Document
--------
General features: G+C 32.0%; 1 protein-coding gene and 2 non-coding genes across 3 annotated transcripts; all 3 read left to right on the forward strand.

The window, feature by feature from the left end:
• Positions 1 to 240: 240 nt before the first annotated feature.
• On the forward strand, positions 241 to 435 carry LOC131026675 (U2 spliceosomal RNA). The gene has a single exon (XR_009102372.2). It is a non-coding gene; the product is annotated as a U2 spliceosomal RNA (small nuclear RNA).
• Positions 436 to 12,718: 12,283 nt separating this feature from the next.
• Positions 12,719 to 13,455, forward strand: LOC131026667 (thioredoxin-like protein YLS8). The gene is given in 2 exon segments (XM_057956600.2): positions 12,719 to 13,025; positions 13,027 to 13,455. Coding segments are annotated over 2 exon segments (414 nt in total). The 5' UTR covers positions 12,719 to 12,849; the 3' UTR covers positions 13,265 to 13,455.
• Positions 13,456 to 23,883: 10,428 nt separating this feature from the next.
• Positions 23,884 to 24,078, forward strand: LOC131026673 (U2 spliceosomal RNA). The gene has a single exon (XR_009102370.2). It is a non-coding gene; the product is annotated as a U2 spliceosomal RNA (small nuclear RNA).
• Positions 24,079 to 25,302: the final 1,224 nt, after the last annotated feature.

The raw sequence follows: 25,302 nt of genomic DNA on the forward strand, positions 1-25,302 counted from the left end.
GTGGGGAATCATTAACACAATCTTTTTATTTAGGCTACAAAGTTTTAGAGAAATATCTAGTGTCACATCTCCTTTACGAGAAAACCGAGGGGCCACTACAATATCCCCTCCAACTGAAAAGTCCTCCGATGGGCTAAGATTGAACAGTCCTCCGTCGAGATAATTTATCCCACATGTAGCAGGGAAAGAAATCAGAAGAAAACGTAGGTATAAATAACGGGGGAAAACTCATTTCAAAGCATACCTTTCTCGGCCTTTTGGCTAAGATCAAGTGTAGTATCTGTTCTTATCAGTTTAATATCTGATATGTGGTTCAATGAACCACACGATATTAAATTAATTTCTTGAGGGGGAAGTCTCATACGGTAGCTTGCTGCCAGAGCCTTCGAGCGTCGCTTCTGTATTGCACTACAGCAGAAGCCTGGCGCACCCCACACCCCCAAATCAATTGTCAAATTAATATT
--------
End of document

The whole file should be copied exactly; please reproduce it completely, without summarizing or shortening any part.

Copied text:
General features: G+C 32.0%; 1 protein-coding gene and 2 non-coding genes across 3 annotated transcripts; all 3 read left to right on the forward strand.

The window, feature by feature from the left end:
• Positions 1 to 240: 240 nt before the first annotated feature.
• On the forward strand, positions 241 to 435 carry LOC131026675 (U2 spliceosomal RNA). The gene has a single exon (XR_009102372.2). It is a non-coding gene; the product is annotated as a U2 spliceosomal RNA (small nuclear RNA).
• Positions 436 to 12,718: 12,283 nt separating this feature from the next.
• Positions 12,719 to 13,455, forward strand: LOC131026667 (thioredoxin-like protein YLS8). The gene is given in 2 exon segments (XM_057956600.2): positions 12,719 to 13,025; positions 13,027 to 13,455. Coding segments are annotated over 2 exon segments (414 nt in total). The 5' UTR covers positions 12,719 to 12,849; the 3' UTR covers positions 13,265 to 13,455.
• Positions 13,456 to 23,883: 10,428 nt separating this feature from the next.
• Positions 23,884 to 24,078, forward strand: LOC131026673 (U2 spliceosomal RNA). The gene has a single exon (XR_009102370.2). It is a non-coding gene; the product is annotated as a U2 spliceosomal RNA (small nuclear RNA).
• Positions 24,079 to 25,302: the final 1,224 nt, after the last annotated feature.

The raw sequence follows: 25,302 nt of genomic DNA on the forward strand, positions 1-25,302 counted from the left end.
GTGGGGAATCATTAACACAATCTTTTTATTTAGGCTACAAAGTTTTAGAGAAATATCTAGTGTCACATCTCCTTTACGAGAAAACCGAGGGGCCACTACAATATCCCCTCCAACTGAAAAGTCCTCCGATGGGCTAAGATTGAACAGTCCTCCGTCGAGATAATTTATCCCACATGTAGCAGGGAAAGAAATCAGAAGAAAACGTAGGTATAAATAACGGGGGAAAACTCATTTCAAAGCATACCTTTCTCGGCCTTTTGGCTAAGATCAAGTGTAGTATCTGTTCTTATCAGTTTAATATCTGATATGTGGTTCAATGAACCACACGATATTAAATTAATTTCTTGAGGGGGAAGTCTCATACGGTAGCTTGCTGCCAGAGCCTTCGAGCGTCGCTTCTGTATTGCACTACAGCAGAAGCCTGGCGCACCCCACACCCCCAAATCAATTGTCAAATTAATATT